“Timeless.” That word gets thrown around a lot when referring to classic movies and influential stars and directors. To test out that idea, I sat two of my kids, ages eight and three, in front of the TV for some of the shorts in “Lost Keaton.” (The 18-year-old was busy doing other things at the time, unsurprisingly.)
The result of my admittedly unscientific test? Buster Keaton’s comedy does indeed pass the test of time: both kids, particularly the eight-year-old, enjoyed what they saw, with the older one even wanting to see more of these shorts at a later time. The 16-to-21-minute films in this collection may not offer the most pristine visual quality, nor do they feature story depth on par with “The General” or Keaton’s other classics, but, yes, you could still consider them timeless, in my view.
This collection is called “Lost Keaton” because the shorts contained in it are largely forgotten and are considered inferior by most film scholars. However, there are diamonds in the rough, particularly “Grand Slam Opera,” which Keaton wrote. It tells the story of Elmer Butts (most of his characters in these shorts are named Elmer), who hopes to win a a radio amateur hour show by dancing and juggling. The physical gags are classic Keaton.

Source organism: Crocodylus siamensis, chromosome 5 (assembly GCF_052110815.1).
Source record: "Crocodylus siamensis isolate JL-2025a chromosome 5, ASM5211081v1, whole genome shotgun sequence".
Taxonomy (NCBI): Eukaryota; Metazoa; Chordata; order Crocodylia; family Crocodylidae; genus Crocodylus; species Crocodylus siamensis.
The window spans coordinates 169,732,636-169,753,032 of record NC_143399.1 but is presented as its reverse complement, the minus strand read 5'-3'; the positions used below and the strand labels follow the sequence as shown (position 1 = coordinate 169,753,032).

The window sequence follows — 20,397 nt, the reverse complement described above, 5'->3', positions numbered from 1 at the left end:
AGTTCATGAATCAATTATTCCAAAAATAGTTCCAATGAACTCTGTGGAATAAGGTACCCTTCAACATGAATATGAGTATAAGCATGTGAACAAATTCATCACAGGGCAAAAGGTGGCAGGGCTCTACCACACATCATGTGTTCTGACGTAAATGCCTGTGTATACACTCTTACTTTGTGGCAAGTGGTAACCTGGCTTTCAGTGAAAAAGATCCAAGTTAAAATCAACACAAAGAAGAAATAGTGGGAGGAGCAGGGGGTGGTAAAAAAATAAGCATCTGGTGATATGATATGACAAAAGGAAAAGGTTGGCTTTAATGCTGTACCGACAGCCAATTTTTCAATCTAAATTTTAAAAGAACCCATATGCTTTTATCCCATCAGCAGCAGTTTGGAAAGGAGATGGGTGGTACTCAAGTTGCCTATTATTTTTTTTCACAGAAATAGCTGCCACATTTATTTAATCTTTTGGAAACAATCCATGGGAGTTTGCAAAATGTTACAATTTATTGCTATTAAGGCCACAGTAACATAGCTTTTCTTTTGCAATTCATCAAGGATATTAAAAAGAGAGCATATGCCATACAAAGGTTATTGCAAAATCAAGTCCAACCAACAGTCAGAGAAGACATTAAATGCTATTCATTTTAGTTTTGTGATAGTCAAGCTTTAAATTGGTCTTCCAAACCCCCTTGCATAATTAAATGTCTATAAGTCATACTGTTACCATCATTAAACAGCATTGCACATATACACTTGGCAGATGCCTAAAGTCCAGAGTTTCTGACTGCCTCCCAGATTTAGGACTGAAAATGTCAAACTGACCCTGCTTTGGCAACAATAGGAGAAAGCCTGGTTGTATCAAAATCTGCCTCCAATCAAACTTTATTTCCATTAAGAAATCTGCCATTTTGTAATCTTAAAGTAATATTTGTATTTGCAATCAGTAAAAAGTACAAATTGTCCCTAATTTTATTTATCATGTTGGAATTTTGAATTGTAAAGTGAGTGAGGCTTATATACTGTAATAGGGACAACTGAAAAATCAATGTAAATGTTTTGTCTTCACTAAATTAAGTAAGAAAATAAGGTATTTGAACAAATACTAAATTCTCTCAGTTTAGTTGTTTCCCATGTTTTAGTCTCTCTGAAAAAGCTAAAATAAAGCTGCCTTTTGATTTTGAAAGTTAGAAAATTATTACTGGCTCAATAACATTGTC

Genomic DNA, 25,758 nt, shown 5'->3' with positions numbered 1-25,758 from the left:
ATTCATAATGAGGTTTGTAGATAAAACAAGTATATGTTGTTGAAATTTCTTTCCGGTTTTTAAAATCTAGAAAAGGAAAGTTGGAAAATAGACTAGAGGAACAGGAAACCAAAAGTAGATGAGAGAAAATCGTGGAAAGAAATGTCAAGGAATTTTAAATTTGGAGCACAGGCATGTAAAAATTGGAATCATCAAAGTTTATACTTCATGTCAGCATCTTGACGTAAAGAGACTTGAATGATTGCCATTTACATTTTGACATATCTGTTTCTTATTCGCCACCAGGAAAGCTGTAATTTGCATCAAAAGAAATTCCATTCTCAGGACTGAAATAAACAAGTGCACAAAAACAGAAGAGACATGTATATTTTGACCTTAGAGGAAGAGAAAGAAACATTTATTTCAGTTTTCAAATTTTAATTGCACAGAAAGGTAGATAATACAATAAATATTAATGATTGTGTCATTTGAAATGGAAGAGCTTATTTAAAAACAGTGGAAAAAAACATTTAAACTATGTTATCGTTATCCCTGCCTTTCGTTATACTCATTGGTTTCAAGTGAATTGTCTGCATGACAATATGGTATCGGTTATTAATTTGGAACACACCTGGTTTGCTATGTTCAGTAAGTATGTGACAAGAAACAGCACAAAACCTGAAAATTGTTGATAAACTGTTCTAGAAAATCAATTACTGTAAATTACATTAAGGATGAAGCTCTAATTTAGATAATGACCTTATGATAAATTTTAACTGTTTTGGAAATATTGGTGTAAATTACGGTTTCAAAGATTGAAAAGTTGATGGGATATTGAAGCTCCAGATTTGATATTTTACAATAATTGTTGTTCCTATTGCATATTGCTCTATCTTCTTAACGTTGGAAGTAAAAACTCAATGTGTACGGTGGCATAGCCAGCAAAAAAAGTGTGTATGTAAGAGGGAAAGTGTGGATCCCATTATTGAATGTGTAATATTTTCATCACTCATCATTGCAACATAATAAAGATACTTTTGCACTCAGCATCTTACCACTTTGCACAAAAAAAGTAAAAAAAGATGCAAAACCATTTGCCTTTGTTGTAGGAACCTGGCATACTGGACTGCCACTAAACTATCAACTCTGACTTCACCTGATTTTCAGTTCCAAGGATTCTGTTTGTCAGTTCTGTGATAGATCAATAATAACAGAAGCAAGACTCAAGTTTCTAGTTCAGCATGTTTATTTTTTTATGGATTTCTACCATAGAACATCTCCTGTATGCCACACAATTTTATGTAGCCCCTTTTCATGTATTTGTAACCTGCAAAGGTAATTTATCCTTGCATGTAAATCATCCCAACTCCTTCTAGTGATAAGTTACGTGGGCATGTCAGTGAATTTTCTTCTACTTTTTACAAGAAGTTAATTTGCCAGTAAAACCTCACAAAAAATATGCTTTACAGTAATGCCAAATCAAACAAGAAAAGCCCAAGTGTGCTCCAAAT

Charles Lamont directed nearly all of these shorts, which were made for Educational Films, a company that had stopped living up to its name by the 1930s. Conventional wisdom holds that Keaton struggled during the transition to talkies, and that’s why he wound up working for a lesser-known studio. While his greatest works were behind him, these films show that he still had tremendous screen presence.
The bonus materials in this two-disc set include extensive text notes for each film by “The Sound of Buster Keaton” author David Macleod, a photo gallery, and the one-minute “Why They Call Him Buster,” which collects the best pratfalls from these shorts.